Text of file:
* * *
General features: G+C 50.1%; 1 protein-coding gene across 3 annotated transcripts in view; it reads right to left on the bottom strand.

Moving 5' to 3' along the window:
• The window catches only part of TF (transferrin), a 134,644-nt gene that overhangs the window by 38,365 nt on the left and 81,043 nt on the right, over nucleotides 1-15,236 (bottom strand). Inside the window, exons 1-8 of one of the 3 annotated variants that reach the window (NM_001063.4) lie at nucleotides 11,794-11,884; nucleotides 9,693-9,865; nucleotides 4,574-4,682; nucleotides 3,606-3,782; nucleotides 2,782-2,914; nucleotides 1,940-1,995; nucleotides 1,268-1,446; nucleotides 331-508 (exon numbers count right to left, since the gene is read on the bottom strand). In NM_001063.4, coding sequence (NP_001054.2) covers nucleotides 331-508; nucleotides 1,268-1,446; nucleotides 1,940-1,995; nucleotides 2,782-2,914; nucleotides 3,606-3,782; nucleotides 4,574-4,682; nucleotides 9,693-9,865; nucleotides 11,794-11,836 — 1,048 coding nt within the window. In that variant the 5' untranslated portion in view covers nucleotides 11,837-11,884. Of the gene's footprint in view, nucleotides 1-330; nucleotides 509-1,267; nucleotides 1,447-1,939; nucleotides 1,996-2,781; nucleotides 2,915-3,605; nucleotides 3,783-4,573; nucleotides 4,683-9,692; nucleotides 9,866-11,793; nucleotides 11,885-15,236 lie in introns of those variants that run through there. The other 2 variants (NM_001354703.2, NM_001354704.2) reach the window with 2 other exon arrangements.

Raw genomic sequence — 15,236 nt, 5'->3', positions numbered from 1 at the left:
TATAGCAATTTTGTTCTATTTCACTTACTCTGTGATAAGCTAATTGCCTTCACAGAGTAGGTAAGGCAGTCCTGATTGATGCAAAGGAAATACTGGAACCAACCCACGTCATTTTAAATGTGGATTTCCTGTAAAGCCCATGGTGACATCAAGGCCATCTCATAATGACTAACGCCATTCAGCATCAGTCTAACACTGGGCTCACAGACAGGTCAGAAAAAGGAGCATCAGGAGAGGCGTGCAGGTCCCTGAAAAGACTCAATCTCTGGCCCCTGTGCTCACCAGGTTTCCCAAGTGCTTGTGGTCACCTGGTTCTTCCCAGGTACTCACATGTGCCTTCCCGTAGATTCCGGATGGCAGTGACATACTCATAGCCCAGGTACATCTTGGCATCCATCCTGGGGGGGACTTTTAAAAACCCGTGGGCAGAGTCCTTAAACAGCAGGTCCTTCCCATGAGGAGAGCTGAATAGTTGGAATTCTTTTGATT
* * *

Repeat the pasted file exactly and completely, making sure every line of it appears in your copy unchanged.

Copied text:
General features: G+C 50.1%; 1 protein-coding gene across 3 annotated transcripts in view; it reads right to left on the bottom strand.

Moving 5' to 3' along the window:
• The window catches only part of TF (transferrin), a 134,644-nt gene that overhangs the window by 38,365 nt on the left and 81,043 nt on the right, over nucleotides 1-15,236 (bottom strand). Inside the window, exons 1-8 of one of the 3 annotated variants that reach the window (NM_001063.4) lie at nucleotides 11,794-11,884; nucleotides 9,693-9,865; nucleotides 4,574-4,682; nucleotides 3,606-3,782; nucleotides 2,782-2,914; nucleotides 1,940-1,995; nucleotides 1,268-1,446; nucleotides 331-508 (exon numbers count right to left, since the gene is read on the bottom strand). In NM_001063.4, coding sequence (NP_001054.2) covers nucleotides 331-508; nucleotides 1,268-1,446; nucleotides 1,940-1,995; nucleotides 2,782-2,914; nucleotides 3,606-3,782; nucleotides 4,574-4,682; nucleotides 9,693-9,865; nucleotides 11,794-11,836 — 1,048 coding nt within the window. In that variant the 5' untranslated portion in view covers nucleotides 11,837-11,884. Of the gene's footprint in view, nucleotides 1-330; nucleotides 509-1,267; nucleotides 1,447-1,939; nucleotides 1,996-2,781; nucleotides 2,915-3,605; nucleotides 3,783-4,573; nucleotides 4,683-9,692; nucleotides 9,866-11,793; nucleotides 11,885-15,236 lie in introns of those variants that run through there. The other 2 variants (NM_001354703.2, NM_001354704.2) reach the window with 2 other exon arrangements.

Raw genomic sequence — 15,236 nt, 5'->3', positions numbered from 1 at the left:
TATAGCAATTTTGTTCTATTTCACTTACTCTGTGATAAGCTAATTGCCTTCACAGAGTAGGTAAGGCAGTCCTGATTGATGCAAAGGAAATACTGGAACCAACCCACGTCATTTTAAATGTGGATTTCCTGTAAAGCCCATGGTGACATCAAGGCCATCTCATAATGACTAACGCCATTCAGCATCAGTCTAACACTGGGCTCACAGACAGGTCAGAAAAAGGAGCATCAGGAGAGGCGTGCAGGTCCCTGAAAAGACTCAATCTCTGGCCCCTGTGCTCACCAGGTTTCCCAAGTGCTTGTGGTCACCTGGTTCTTCCCAGGTACTCACATGTGCCTTCCCGTAGATTCCGGATGGCAGTGACATACTCATAGCCCAGGTACATCTTGGCATCCATCCTGGGGGGGACTTTTAAAAACCCGTGGGCAGAGTCCTTAAACAGCAGGTCCTTCCCATGAGGAGAGCTGAATAGTTGGAATTCTTTTGATT